According to the Chinese calendar, 2018 was The Year of the Dog. According to the Calendar of Joan, 2018 was The Year of the Bookworm. Yep. I read 20 books this past year, an all-time record for me, or at least I think it was. I am proud of my achievement, but I know that there exists scores of Evelyn Wood speed readers who make my list look mediocre, pale, gaunt or even a tad bit pathetic. I know of one such “reader extraordinaire,” Nick B., who recently published his 2018 reading list which contained an astonishing 61 titles! That, my friends, is A LOT of books!!! By the way, Nick’s surname is not Book, though I think it would be fitting.
It would seem rather obvious that in order to read a lot of books, one must also have the gift of time. I did have the gift of time for the better part of 2018, and I chose to spend a fair amount of it alone, in quiet, save for the company of a book or magazine. Below is a list of fifteen books I have read since my last update in September. It contains four works of fiction, as well as memoirs, two anthologies, and a sampling of self-help type books.
If you are NOT a reader and therefore would be bored and uninterested in perusing this post, scroll down towards the end, just past the last title on the list. I have included a little teaser about a book not yet published, but one that is in the works. Here is the list of books that captivated my attention from late summer into winter:
1. Smoke Gets In Your Eyes and Other Lessons From the Crematory– by Caitlin Doughty
This book was an easy read for me. Miss Doughty found her way into the business of death (and yes, it most certainly is a business) at a rather young age. The book was enlightening and entertaining despite its somewhat macabre subject matter.
2. Chicken Soup for the Soul: Dreams and Premonitions– by Amy Newmark and Kelly Sullivan Walden
How can you go wrong with a Chicken Soup for the Soul anthology? This one does not disappoint, and is chock full of mini stories about dreams and things to come.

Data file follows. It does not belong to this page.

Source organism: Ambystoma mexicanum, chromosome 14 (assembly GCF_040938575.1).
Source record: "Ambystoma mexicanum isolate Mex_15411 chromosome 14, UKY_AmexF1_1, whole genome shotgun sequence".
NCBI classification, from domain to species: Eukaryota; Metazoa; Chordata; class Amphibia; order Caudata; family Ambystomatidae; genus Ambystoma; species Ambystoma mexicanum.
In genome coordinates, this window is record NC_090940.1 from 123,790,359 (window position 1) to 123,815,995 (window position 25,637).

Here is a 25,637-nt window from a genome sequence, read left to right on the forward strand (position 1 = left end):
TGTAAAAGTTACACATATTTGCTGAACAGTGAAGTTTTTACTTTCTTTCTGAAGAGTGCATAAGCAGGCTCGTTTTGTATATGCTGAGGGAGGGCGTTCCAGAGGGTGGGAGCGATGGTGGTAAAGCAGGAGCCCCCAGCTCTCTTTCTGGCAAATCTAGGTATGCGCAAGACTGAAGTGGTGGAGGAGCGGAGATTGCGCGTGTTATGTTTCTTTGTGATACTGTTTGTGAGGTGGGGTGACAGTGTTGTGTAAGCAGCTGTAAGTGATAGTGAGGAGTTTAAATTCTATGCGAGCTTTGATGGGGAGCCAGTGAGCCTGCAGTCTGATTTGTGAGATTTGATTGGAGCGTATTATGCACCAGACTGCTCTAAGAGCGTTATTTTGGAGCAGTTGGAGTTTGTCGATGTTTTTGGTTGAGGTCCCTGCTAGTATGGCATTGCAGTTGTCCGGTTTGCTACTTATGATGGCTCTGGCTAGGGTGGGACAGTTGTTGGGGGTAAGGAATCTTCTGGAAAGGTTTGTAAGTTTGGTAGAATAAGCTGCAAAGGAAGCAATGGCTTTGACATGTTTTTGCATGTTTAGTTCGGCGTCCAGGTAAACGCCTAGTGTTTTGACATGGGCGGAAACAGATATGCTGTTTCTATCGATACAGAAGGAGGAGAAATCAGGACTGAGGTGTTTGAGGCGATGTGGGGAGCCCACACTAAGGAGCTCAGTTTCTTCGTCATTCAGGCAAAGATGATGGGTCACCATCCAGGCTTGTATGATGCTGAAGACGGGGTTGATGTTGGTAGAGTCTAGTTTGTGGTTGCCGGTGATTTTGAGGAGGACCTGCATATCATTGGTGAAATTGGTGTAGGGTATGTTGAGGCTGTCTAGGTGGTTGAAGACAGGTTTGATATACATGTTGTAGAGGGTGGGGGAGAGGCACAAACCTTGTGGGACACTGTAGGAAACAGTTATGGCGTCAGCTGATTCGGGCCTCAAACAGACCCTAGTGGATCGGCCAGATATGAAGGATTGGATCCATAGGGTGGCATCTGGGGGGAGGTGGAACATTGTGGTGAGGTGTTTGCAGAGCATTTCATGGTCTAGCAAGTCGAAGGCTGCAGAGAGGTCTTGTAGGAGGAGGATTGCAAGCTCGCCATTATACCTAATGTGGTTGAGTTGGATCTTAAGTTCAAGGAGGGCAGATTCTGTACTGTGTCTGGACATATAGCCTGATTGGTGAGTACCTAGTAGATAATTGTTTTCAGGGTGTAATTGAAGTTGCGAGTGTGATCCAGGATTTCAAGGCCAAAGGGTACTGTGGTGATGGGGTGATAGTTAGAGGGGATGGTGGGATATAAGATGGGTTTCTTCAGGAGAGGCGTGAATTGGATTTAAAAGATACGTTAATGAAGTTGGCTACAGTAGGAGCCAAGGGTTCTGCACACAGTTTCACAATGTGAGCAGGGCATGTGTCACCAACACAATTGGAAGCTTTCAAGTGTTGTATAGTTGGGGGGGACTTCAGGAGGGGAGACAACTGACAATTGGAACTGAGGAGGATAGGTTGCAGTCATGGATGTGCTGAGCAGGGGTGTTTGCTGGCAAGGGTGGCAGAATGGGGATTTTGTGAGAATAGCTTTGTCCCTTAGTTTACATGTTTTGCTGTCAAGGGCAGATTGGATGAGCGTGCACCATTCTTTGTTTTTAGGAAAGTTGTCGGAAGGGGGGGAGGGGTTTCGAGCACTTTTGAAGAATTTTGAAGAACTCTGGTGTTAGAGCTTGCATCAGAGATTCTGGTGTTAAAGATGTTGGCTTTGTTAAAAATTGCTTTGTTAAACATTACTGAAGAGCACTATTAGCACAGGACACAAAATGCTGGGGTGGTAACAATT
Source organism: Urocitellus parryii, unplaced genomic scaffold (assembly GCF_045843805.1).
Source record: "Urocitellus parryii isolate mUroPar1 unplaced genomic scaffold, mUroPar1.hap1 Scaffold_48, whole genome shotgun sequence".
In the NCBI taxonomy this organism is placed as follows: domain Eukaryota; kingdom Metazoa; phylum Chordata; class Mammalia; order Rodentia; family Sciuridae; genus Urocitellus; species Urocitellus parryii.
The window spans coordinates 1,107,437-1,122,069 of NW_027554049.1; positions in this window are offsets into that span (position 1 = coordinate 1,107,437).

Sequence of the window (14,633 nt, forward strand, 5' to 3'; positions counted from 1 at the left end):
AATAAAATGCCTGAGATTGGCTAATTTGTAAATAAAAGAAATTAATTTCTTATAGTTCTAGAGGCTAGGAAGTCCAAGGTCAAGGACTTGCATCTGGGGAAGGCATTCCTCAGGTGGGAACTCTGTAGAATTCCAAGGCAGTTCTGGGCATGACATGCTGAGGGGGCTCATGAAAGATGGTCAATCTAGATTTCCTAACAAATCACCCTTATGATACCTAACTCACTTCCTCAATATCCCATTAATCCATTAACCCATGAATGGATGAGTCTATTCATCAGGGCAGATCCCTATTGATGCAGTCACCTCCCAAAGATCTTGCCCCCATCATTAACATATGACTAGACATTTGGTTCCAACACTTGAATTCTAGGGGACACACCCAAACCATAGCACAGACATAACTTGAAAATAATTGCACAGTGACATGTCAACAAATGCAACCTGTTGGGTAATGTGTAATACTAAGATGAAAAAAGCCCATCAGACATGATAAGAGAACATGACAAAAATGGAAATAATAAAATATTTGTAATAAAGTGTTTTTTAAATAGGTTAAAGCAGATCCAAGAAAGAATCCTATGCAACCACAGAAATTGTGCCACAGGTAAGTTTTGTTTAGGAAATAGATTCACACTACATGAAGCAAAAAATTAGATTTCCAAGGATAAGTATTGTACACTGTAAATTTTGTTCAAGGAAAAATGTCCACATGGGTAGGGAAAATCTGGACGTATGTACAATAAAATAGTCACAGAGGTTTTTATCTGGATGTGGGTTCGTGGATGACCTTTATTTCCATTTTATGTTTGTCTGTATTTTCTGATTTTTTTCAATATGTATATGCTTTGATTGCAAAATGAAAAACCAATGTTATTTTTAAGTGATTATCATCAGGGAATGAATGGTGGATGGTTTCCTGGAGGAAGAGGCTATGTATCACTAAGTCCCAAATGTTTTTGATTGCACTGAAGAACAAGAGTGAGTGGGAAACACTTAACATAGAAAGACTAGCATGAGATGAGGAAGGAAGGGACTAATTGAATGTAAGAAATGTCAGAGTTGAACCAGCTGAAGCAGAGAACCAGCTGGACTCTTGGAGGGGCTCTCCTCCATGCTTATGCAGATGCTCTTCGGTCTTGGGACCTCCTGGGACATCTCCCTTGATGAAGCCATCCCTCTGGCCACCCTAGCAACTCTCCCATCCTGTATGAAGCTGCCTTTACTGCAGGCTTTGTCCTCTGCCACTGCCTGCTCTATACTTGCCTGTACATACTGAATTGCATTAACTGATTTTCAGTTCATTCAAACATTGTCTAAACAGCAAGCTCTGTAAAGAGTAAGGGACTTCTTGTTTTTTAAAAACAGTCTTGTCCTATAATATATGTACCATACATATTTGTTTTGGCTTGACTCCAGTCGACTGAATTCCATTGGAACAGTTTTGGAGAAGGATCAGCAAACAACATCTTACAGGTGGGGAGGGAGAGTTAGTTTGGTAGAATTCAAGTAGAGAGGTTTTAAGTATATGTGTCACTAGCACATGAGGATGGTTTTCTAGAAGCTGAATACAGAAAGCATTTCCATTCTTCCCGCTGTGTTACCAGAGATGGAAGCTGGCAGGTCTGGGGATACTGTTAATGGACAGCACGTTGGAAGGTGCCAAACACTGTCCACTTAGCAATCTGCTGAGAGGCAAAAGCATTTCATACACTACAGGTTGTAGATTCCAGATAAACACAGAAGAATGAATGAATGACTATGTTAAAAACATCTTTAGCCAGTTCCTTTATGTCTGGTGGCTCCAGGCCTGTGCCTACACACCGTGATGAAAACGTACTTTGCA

3. Confessions of a Funeral Director: How the Business of Death Saved My Life– by Caleb Wilde
Caleb was born into a family where both sides, maternal and paternal, worked in the funeral industry. Like Ms. Doughty’s book, Caleb also shares stories about the people and families he has served as a funeral director.
4. Reaching to Heaven– by James Van Praagh
5. Healing Grief-Reclaiming Life After Any Loss– by James Van Praagh
These two James Van Praagh books were recommended to me. I read Reaching To Heaven some time ago, and still owned a copy. I reread it and then obtained a copy of Healing Grief from the local library. If you are not familiar with James, he is a Medium and one of many who have gained notoriety via television. These two books mostly reaffirmed things I already knew, but I am always up for a refresher.
6. Almost Everything-Notes on Hope – by Anne Lamott
I am a longtime fan of Ms. Lamott. I greatly enjoy her humor and admit that I am a tad bit envious of her writing skills. As she traveled the country promoting her latest gift to the literary world, she made a stop in my hometown. It was at this event that I picked up my copy AND was treated to time spent in her company. She shared a bit about what motivated her to pen this latest work, and then spent time reading portions of it to the mostly female audience.
7. At Peace-Choosing A Good Death After A Long Life – by Samuel Harrington, M.D.
This book is relevant, important and timely. We are all getting older, with many of us living well into our 80’s, 90’s and beyond. This book speaks to our societal death phobia as well as our lack of planning when it comes to end-of-life care, funeral and estate planning and more. If you are a caregiver to an elderly parent (or two) and/or are getting up there in age yourself, this book is a must read.
8. The Book Thief – by Mark Zusak
I was a late bloomer to this work of historical fiction. The book was published in 2005 and quickly rose to the top of the bestseller list. The book has a unique narrator that is Death, which also happens to be a common theme in the books I listed above. Mr. Zusak is a fabulous writer who “shows us” rather than “tells us” this heartfelt story.